Resource Websites

    Questions and Answers


    Presenter


    Jack Voelker, Retired

    Jack Voelker retired in 2015 after a 40 year career as a recreation professional in both municipal and private non-profit settings, and more than 50 years serving youth in a wide variety of environments. A graduate of the University of Pennsylvania, Jack and his wife Diane grew up in the suburbs of Buffalo, NY, lived in West Philadelphia and for the past 46 years have enjoyed life in rural southwestern NYS in their 1850 farmhouse on 65 acres. Together they initiated a monarch butterfly project with their local school district, leading 4th graders in habitat restoration. Their property is not only home to a large organic garden but is also a certified Monarch Waystation through Monarch Watch at the University of Kansas. Jack has grown hops on the farm but that’s a story for another day. He is a published author, including a children’s book (Grandpa John’s Ivy) and his nature photographs have appeared in publications as well. A frequent presenter at regional events and at NYS Recreation and Parks Society annual conferences, Jack has served as Conference Chair and Program Chair. In 2015 he was given the Distinguished Service Award, the Society’s highest honor.

    Contact: [email protected]

     


    Closed Captioning

    We are offering closed captioning for our webinars, thanks to a partnership with VZP Digital. If you are in need of this service, please email us prior to the webinar. An unedited transcript will be sent to all attendees following the webinar.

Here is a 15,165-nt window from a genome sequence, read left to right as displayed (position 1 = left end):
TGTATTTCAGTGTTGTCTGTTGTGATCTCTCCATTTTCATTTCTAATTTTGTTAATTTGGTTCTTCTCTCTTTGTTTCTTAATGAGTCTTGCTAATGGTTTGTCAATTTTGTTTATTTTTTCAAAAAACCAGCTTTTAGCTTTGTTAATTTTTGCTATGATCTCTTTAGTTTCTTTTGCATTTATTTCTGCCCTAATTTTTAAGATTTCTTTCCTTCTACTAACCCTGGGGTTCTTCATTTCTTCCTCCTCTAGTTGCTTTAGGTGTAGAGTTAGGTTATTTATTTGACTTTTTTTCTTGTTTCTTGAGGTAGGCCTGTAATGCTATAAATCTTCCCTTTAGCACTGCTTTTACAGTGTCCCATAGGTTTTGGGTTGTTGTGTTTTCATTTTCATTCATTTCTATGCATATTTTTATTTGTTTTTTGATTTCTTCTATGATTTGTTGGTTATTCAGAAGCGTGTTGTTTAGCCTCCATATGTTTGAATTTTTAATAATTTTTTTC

Learning Credits and CEUs

    American Trails is proud to be a certified provider of the following learning credits and continuing education opportunities:

    • American Institute of Certified Planners Continuing Maintenance (AICP CM)
    • Landscape Architecture Continuing Education System (LA CES PDH)
    • National Recreation and Park Association (NRPA) CEU equivalency petition
    • CEU equivalency petition for other organizations (please inquire with American Trails)

    Learning credits are included in the registration fee, free for our sponsored webinars, or a $15 fee for nonmembers for our free webinars without a sponsor.

    Our typical 90-minute webinars earn the following credits: AICP (1.5 CM), LA CES (1.5 PDH), and NRPA CEU equivalency petition (0.10). The amount of credits offered for our webinars is determined by the length of the webinar.


    Disclaimer

    While we may individually agree (or disagree) in whole or in part with any or all of the participants, the views expressed in these webinars are not necessarily representative of the views of American Trails as an organization or its board and staff.